It is amazing to know that even the unborn child in the womb perceives sounds from the outside world; the unborn child reacts to sound as early as the 24th week of pregnancy. However, the auditory paths mature completely only after birth; furthermore, this maturation process is fostered by acoustic stimuli.
By the sixth month, the second stage of the babble phase usually begins. Children start to be aware of their own voices and thus experiment with speech. If a child does not begin to play with sounds and to produce syllables at this age, there might be a hearing impairment. Even with a mild hearing loss, a child may quickly lose interest in experimenting with different sounds.
Hearing and perceiving acoustic signals is necessary for a child’s speech and hearing development. During the first babbling phase of speech acquisition, all children throughout the world exhibit roughly the same phonetic speech patterns. At the age of four to six months, the child’s sense of hearing really begins to influence further speech development.
Not only speech acquisition, but also a child’s intellectual and personal development is closely linked to hearing and its development. The parent’s voice is a source of security and closeness to the infant. Even before the child learns to talk, he or she can differentiate between praise, approval or admonition in the melody of a parent’s voice. Much of what an infant knows of the world, he/she learns through hearing.
Hearing is necessary for speech and language development. Children’s speech development and clarity; behavior; mental and personal development are closely linked to hearing. Hearing problems in children can develop before, during birth or after birth, affecting younger and older children. If you have any doubt about your child’s hearing or if your child’s hearing was never tested, it’s best to get it tested as soon as possible.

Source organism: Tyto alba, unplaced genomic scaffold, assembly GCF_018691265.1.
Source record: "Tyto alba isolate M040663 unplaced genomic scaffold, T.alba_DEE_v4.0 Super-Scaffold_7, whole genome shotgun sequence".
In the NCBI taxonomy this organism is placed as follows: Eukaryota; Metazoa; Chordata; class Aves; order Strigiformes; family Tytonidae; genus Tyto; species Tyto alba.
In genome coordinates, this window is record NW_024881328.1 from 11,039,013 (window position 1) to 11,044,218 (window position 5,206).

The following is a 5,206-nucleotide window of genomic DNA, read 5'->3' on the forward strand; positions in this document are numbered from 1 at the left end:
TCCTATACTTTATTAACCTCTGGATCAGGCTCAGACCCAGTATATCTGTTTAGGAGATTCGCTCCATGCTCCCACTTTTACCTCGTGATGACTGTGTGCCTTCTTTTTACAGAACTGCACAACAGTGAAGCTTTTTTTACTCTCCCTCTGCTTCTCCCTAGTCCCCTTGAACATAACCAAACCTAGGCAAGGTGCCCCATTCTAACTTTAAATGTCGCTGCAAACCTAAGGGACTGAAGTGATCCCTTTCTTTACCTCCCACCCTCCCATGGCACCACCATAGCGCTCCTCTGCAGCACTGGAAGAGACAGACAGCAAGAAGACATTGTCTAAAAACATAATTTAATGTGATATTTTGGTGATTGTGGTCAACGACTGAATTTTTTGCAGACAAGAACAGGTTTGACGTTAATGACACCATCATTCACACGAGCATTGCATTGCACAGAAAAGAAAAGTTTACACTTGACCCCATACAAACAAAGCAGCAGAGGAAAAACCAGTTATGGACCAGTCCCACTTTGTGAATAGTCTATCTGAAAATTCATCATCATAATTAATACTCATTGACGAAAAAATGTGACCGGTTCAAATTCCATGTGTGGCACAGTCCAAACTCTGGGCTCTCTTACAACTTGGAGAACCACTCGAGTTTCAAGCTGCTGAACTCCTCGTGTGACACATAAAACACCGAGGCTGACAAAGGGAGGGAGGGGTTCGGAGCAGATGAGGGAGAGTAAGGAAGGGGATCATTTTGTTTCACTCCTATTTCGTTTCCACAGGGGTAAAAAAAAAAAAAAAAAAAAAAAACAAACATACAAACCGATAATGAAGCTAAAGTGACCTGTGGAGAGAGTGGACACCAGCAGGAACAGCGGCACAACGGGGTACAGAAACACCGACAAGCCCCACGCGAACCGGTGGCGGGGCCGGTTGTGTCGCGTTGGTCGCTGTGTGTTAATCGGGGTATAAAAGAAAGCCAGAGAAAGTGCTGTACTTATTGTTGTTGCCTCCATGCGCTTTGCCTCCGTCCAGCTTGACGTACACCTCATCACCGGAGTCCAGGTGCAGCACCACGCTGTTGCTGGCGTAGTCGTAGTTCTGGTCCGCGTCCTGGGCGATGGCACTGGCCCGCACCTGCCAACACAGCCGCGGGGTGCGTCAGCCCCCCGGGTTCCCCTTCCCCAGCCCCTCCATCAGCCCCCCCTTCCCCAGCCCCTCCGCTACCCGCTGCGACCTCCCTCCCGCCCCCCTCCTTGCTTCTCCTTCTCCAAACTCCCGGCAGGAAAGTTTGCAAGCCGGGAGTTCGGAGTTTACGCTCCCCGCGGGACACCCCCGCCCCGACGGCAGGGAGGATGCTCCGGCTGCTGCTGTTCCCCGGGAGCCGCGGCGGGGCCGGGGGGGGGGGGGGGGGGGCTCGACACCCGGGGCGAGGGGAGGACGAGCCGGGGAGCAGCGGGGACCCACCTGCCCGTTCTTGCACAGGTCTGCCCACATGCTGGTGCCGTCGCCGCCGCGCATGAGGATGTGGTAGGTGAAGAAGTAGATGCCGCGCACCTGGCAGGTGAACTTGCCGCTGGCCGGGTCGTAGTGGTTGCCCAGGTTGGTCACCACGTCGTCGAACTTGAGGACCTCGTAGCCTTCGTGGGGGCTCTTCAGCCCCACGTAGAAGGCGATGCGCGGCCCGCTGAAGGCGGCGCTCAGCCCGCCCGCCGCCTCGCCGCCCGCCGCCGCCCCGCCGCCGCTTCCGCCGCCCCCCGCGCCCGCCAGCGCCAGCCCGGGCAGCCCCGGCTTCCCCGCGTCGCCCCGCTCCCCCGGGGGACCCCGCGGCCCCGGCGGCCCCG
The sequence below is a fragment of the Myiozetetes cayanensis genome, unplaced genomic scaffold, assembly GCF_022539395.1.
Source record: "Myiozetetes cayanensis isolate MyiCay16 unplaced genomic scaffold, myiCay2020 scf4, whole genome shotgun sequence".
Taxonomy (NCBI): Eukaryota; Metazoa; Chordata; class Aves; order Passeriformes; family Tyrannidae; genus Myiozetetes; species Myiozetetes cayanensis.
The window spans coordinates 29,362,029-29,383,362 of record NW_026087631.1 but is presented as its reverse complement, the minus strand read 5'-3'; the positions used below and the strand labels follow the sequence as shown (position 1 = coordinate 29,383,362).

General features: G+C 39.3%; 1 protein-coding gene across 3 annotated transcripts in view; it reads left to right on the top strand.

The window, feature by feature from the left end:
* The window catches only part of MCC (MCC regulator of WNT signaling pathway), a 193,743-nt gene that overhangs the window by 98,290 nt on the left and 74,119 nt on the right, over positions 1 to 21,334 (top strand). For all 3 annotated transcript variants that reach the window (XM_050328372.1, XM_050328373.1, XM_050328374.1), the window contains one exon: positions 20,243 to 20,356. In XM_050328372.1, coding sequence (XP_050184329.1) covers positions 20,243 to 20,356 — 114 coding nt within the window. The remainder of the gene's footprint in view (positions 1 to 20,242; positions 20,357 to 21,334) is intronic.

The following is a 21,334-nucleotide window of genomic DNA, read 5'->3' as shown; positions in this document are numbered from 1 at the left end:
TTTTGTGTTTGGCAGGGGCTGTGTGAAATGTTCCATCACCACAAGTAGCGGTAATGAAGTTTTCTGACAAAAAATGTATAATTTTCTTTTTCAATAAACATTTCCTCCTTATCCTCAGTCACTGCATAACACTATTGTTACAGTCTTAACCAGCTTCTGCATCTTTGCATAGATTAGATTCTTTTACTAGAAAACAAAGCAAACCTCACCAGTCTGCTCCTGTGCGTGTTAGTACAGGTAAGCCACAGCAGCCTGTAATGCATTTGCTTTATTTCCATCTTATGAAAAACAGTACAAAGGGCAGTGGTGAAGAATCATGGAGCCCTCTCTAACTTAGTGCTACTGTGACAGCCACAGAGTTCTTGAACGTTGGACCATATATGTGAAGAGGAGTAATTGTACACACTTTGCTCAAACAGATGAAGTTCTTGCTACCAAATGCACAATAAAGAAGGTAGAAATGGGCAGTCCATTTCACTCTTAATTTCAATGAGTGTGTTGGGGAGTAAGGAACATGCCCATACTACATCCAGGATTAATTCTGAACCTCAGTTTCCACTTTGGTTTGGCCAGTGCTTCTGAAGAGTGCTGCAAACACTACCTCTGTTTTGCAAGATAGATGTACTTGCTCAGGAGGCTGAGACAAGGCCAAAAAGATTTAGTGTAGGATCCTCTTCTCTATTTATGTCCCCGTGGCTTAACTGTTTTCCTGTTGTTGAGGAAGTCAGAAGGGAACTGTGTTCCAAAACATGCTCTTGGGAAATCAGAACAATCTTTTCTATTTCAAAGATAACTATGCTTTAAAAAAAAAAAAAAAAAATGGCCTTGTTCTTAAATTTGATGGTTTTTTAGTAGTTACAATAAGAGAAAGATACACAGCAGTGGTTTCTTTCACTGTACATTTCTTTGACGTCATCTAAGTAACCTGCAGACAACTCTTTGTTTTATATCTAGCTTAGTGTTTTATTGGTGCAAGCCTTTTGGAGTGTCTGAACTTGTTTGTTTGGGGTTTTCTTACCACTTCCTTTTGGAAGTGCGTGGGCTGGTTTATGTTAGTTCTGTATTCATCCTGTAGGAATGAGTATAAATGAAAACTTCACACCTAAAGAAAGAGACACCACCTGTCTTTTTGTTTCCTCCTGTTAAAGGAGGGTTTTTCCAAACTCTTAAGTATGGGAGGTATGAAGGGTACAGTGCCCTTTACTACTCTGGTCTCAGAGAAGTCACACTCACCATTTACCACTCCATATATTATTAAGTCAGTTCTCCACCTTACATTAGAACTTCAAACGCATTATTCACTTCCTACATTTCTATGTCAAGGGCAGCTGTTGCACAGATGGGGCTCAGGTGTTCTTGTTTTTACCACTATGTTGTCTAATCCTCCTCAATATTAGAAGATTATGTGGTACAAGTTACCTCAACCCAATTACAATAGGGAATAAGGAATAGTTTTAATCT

There are indicators, which are referred to as risk factors, which also require parents to have their baby’s hearing reassessed at various intervals in their development. These risk factors may be related to baby’s birth weight, prematurity, and health status during and after birth.
Middle ear fluid is the most common childhood complaint. It can result in temporary or fluctuating hearing loss, which can in turn affect a child’s learning, language and behavior. Audiologists can assist doctors to detect middle ear fluid and decide on appropriate management based on routine monitoring.
Children like adults can acquire a permanent hearing loss at any stage in their life from different causes. The earlier the hearing loss is detected and managed the less is its damaging effect language and learning.
The causes of infantile hearing impairment are diverse. Congenital hearing loss is hearing loss acquired from or before birth and can include:
Risk factors, which can cause hearing loss during or after birth:
Other possible reasons that may result in hearing loss include:
Middle ear fluid is the most common childhood complaint. It can result in temporary or fluctuating hearing loss, which can in turn affect a child’s learning, language and behavior.
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Symptoms of hearing loss in infants may be harder to pick:
If you have doubts about any of the above, there is a chance that your infant may have a hearing loss. Organize an appointment to discuss your concern with our audiologists.
Symptoms of hearing loss in younger children / toddlers:
If you have doubts about any of the above, there is a chance that your toddler may have a hearing loss. Arrange an appointment to have your toddler ‘s hearing assessed.
Symptoms of hearing loss in older children:
If you have doubts about any of the above, there is a chance that your child may have a hearing loss. Arrange an appointment to have your child’s hearing assessed.
Depending on the child’s developmental age and maturity, different test techniques are used to assess and measure hearing ability. The aim is to plot the softest levels (in decibels) heard for various pitches (frequencies) on a graph. This is called an audiogram. To have hearing within normal limits, sounds should be heard at or softer than 20dB.
If your baby was born in Australia, his or her hearing would have been screened at birth using special no invasive equipment which can indicate a pass or fail status. The result would be then recorded in the blue discharge book.